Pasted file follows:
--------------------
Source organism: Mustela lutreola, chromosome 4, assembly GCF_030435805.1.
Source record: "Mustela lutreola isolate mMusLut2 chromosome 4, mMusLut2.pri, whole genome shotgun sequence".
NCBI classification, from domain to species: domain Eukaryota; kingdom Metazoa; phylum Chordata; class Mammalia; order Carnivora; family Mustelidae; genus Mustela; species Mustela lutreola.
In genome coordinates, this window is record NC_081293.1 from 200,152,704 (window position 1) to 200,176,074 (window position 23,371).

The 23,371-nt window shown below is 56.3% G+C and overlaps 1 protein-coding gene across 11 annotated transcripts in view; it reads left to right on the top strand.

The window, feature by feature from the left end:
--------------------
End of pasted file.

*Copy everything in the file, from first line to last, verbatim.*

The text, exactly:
Source organism: Mustela lutreola, chromosome 4, assembly GCF_030435805.1.
Source record: "Mustela lutreola isolate mMusLut2 chromosome 4, mMusLut2.pri, whole genome shotgun sequence".
NCBI classification, from domain to species: domain Eukaryota; kingdom Metazoa; phylum Chordata; class Mammalia; order Carnivora; family Mustelidae; genus Mustela; species Mustela lutreola.
In genome coordinates, this window is record NC_081293.1 from 200,152,704 (window position 1) to 200,176,074 (window position 23,371).

The 23,371-nt window shown below is 56.3% G+C and overlaps 1 protein-coding gene across 11 annotated transcripts in view; it reads left to right on the top strand.

The window, feature by feature from the left end: